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As the Covid-19 pandemic stretches across the United States and the world, many workers have found themselves looking for a way to stay afloat.  As of the date of this article, 17 million unemployment applications have been filed in the past three weeks.  This as many businesses start to receive large, forgivable loans to maintain employees on payroll.  Now is as important time as ever to know your rights against discrimination so that you can protect yourself and your family. Employment discrimination is a sad, but pervasive problem in many workplaces.  Fortunately, employees that are harassed and discriminated against are protected by state and federal laws.  The present crisis does not eliminate these protections. Broadly speaking, an employer may not discriminate on the basis of age, disability, gender, race, national origin, religion, pregnancy, or sexual orientation.  Many state laws further enforce these anti-discrimination provisions and add further protections such as Louisiana and Texas, which prohibit an employer from taking any retaliatory action against an employee that refuses to engage in illegal conduct. With millions out of work and small businesses receiving millions in forgivable loans to rehire these employees, employers and employees must be mindful of the anti-discrimination laws already on the books. Federal laws include: Title VII of the Civil Rights Act of 1964, commonly just referred to as Title VII, which makes it illegal to discriminate against someone on the basis of race, color, religion, national origin, or sex.  It also protects against retaliation against a person making a claim of discrimination. The Pregnancy Discrimination Act, which clarifies that Title VII protects against discrimination relating to pregnancy, child birth, or medical conditions related to either. The Equal Pay Act of 1963, which prohibits wage discrimination between men and women. The Age Discrimination in Employment Act of 1967, which protects employees and prospective employees age 40 or older from discrimination. Title I of the Americans with Disabilities Act of 1990, which protect persons with certain disabilities from discrimination in the workplace. None of these laws have been suspended by the pandemic. Understanding the Paycheck Protection Program and Your Rights To Be Protected Against Discrimination  The Paycheck Protection Program (PPP) is part of the recently passed $2 trillion aid package passed by Congress.  It provides forgivable loans to employers with 500 or fewer employees to retain or rehire employees dismissed as a result of the pandemic.  Businesses will receive loans up to $10 million dollars at a 1% rate of interest payable in two years.  However, if the business uses these funds for wages, paid sick, medical, or family leave, and costs related to group health care benefits during those periods of leave.  It also allows funds to be used for certain overhead costs like rent, mortgages, utilities, and certain other debt obligations, the loans will be completely forgiven.  The objective of the PPP is to get small businesses to retain as many employees during the pandemic as possible. Businesses receiving PPP loans may not discriminate in deciding who to retain or rehire.  Each of the anti-discrimination laws mentioned above continue to apply.  If you believe that you were terminated for a discriminatory reason or that your employer refused to hire you back after receiving PPP funds, you have rights. If you believe that you have been discriminated against by your employer during this crisis, contact us at The Johns Law Firm for a free consultation.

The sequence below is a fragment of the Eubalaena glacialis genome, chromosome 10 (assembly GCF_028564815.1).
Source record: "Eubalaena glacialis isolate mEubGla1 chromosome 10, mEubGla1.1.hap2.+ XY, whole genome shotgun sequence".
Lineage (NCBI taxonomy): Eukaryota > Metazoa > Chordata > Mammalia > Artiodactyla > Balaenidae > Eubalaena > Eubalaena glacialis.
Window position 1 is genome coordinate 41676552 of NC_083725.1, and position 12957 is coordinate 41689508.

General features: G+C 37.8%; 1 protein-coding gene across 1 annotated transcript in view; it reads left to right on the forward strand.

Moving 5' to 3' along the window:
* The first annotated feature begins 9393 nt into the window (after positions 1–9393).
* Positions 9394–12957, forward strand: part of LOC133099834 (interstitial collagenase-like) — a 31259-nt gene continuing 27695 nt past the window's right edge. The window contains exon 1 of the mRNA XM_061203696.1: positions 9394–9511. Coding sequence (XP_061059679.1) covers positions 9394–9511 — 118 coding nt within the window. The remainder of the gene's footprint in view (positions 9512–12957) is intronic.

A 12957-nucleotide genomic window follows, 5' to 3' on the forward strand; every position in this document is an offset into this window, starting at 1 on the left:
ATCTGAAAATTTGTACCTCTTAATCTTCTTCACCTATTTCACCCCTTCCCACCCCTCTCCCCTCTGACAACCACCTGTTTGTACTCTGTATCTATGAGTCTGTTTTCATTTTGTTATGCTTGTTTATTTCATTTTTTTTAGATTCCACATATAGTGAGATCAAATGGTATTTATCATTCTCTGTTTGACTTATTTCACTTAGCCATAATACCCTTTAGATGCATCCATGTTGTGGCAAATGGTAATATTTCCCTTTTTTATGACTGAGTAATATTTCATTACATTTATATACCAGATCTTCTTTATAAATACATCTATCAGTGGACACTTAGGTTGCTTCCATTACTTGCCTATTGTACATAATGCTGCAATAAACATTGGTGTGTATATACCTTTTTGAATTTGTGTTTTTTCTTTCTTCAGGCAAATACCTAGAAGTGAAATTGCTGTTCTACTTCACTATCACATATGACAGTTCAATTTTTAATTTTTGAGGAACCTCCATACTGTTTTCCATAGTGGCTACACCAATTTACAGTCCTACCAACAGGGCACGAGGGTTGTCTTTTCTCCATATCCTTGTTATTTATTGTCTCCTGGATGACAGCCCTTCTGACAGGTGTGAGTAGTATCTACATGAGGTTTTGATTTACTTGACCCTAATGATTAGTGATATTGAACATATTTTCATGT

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Louisiana Class Action Attorney